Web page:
The Scaramucci Epoch

Remembering Trump’s communications director, who was somehow more Trumpish than Trump himself.

Ex White house Communications Director Anthony Scaramucci
New/future ex–White House Communications Director Anthony Scaramucci blows a kiss to reporters after the daily briefing at the White House in Washington on July 21.

Jonathan Ernst/Reuters

Donald Trump’s communications director was Trumpism distilled, so pure a concentrate of wocka-wocka salesmanship and aggro preening that the West Wing could contain him for only so long. If Hesiod stipulated a Heroic Age of Man, Anthony Scaramucci belonged to and shaped the Heroic Age of Trump—that halcyon 10-day period when the White House achieved a level of maximalist ridiculousness that even a president who brags to Boy Scouts about sex yachts could never hope to attain on his own.

Stomping around screaming profanities at journalists, threatening to fire people right and left, the Mooch embodied the president’s spirit better than the president himself ever has. Behold his greatest hits: comparing the repeal of Obamacare to the banning of slavery; abandoning his wife in childbirth so he could touch the hem of the POTUS’ garment; positing that Trump’s claim that millions had voted illegally was likely correct because the commander in chief himself had articulated it.

Mooch burst onto the scene with stratospheric, imperial levels of confidence. He promised his boss (and us) he’d get the Good Ship White House sailing smoothly, powering the heretofore sinking vessel with his own deep reserves of charm and ingenuity. Where his timid predecessors hid among bushes, he verily somersaulted to the podium. But no more than a few days passed before Scaramucci revealed his congenital tendency to say one thing and do the exact opposite. For the sake of “transparency,” he vowed, he would delete his old tweets. And for the sake of efficiency, he would get himself canned in less than two weeks. Why delay the inevitable?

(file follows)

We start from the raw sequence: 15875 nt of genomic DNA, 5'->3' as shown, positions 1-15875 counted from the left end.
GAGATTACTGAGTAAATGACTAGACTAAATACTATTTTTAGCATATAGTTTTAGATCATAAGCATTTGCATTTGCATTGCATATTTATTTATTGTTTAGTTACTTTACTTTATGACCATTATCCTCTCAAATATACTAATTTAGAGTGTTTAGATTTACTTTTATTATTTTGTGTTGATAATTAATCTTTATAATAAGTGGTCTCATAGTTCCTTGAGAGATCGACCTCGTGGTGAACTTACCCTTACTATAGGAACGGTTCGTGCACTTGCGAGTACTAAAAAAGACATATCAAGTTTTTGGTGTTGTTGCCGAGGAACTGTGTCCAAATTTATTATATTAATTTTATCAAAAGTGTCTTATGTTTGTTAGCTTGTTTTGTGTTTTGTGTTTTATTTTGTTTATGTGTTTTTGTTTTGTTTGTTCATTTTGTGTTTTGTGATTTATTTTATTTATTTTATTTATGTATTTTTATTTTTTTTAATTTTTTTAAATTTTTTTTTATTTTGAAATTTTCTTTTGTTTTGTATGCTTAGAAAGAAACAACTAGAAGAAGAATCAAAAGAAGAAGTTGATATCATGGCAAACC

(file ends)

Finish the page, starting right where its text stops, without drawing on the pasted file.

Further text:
Scaramucci was supposed to rescue a foundering operation. Instead, he was the fireman who strode up to a five-alarm conflagration and unleashed a hose full of gasoline. Last week, after less than seven days on the job, Scaramucci called up the New Yorker’s Ryan Lizza and disgorged a stream of on-the-record invective against his main rival, then–White House Chief of Staff Reince Priebus. Scaramucci told Lizza he believed Priebus had been leaking his financial documents and dinner plans to the press. “The swamp will not defeat him,” Scaramucci said, referring to himself in the third person, as men who thrill to the sound of their voices often do. He continued, “I’ve done nothing wrong on my financial disclosures, so they’re going to have to go fuck themselves.” And on the theme of loving oneself, he tossed in this throwaway line about another senior adviser: “I’m not Steve Bannon. I’m not trying to suck my own cock.”

For the last six months, a small army of anonymous sources have fed us tales of rivalries and intrigues and power struggles. And then, 10 days ago, Anthony Scaramucci showed up on the front porch of 1600 Pennsylvania Ave., turned on a megaphone, and started shouting about leaks and cocks. Before the Scaramucci era, we knew the White House was a grimy, savage den of distemper backbiting. During the Scaramucci epoch—nasty, brutish, and short—we got to see the shape of those bite marks and whose teeth had clamped down where. And now that the Days of Scaramucci have expired, we’ll long for those almost two weeks when this perfect symbol of self-obsession and self-defeat briefly yanked the Oval Office’s golden curtains open.